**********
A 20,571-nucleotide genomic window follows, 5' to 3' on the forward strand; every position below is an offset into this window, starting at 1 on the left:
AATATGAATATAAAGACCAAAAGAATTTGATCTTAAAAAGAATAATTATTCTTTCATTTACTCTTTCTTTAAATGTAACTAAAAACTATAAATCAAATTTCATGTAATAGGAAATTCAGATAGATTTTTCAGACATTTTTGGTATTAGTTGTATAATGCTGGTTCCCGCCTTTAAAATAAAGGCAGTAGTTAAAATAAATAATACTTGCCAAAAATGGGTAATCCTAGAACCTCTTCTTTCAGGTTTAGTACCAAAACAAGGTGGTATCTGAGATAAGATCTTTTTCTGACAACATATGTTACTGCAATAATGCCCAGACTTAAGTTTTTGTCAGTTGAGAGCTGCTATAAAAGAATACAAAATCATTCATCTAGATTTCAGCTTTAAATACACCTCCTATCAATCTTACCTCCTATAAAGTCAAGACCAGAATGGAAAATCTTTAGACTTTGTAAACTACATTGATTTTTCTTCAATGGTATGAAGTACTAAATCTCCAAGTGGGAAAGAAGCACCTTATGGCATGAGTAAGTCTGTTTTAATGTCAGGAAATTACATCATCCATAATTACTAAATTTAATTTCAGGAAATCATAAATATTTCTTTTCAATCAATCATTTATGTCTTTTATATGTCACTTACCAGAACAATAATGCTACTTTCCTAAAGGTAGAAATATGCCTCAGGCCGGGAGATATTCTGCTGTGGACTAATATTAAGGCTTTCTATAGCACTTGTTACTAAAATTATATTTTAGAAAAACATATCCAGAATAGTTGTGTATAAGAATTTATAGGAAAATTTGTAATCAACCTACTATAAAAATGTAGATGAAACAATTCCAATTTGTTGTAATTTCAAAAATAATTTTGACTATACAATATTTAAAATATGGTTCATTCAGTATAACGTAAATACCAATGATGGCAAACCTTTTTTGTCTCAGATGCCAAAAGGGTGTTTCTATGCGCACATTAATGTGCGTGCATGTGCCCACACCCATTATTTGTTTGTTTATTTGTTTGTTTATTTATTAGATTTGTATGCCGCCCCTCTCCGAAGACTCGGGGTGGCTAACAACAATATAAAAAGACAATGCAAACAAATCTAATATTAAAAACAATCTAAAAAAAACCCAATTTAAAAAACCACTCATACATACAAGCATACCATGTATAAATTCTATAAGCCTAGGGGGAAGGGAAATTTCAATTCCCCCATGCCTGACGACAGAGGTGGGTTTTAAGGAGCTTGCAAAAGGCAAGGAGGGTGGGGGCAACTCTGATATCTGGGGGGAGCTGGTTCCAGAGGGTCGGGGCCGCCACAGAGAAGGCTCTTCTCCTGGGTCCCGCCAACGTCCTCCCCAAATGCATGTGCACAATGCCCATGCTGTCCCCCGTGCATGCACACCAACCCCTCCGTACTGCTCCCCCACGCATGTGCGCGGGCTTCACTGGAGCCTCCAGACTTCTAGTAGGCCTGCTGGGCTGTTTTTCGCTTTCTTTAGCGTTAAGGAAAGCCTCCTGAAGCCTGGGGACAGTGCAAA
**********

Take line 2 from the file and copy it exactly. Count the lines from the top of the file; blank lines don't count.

AATATGAATATAAAGACCAAAAGAATTTGATCTTAAAAAGAATAATTATTCTTTCATTTACTCTTTCTTTAAATGTAACTAAAAACTATAAATCAAATTTCATGTAATAGGAAATTCAGATAGATTTTTCAGACATTTTTGGTATTAGTTGTATAATGCTGGTTCCCGCCTTTAAAATAAAGGCAGTAGTTAAAATAAATAATACTTGCCAAAAATGGGTAATCCTAGAACCTCTTCTTTCAGGTTTAGTACCAAAACAAGGTGGTATCTGAGATAAGATCTTTTTCTGACAACATATGTTACTGCAATAATGCCCAGACTTAAGTTTTTGTCAGTTGAGAGCTGCTATAAAAGAATACAAAATCATTCATCTAGATTTCAGCTTTAAATACACCTCCTATCAATCTTACCTCCTATAAAGTCAAGACCAGAATGGAAAATCTTTAGACTTTGTAAACTACATTGATTTTTCTTCAATGGTATGAAGTACTAAATCTCCAAGTGGGAAAGAAGCACCTTATGGCATGAGTAAGTCTGTTTTAATGTCAGGAAATTACATCATCCATAATTACTAAATTTAATTTCAGGAAATCATAAATATTTCTTTTCAATCAATCATTTATGTCTTTTATATGTCACTTACCAGAACAATAATGCTACTTTCCTAAAGGTAGAAATATGCCTCAGGCCGGGAGATATTCTGCTGTGGACTAATATTAAGGCTTTCTATAGCACTTGTTACTAAAATTATATTTTAGAAAAACATATCCAGAATAGTTGTGTATAAGAATTTATAGGAAAATTTGTAATCAACCTACTATAAAAATGTAGATGAAACAATTCCAATTTGTTGTAATTTCAAAAATAATTTTGACTATACAATATTTAAAATATGGTTCATTCAGTATAACGTAAATACCAATGATGGCAAACCTTTTTTGTCTCAGATGCCAAAAGGGTGTTTCTATGCGCACATTAATGTGCGTGCATGTGCCCACACCCATTATTTGTTTGTTTATTTGTTTGTTTATTTATTAGATTTGTATGCCGCCCCTCTCCGAAGACTCGGGGTGGCTAACAACAATATAAAAAGACAATGCAAACAAATCTAATATTAAAAACAATCTAAAAAAAACCCAATTTAAAAAACCACTCATACATACAAGCATACCATGTATAAATTCTATAAGCCTAGGGGGAAGGGAAATTTCAATTCCCCCATGCCTGACGACAGAGGTGGGTTTTAAGGAGCTTGCAAAAGGCAAGGAGGGTGGGGGCAACTCTGATATCTGGGGGGAGCTGGTTCCAGAGGGTCGGGGCCGCCACAGAGAAGGCTCTTCTCCTGGGTCCCGCCAACGTCCTCCCCAAATGCATGTGCACAATGCCCATGCTGTCCCCCGTGCATGCACACCAACCCCTCCGTACTGCTCCCCCACGCATGTGCGCGGGCTTCACTGGAGCCTCCAGACTTCTAGTAGGCCTGCTGGGCTGTTTTTCGCTTTCTTTAGCGTTAAGGAAAGCCTCCTGAAGCCTGGGGACAGTGCAAA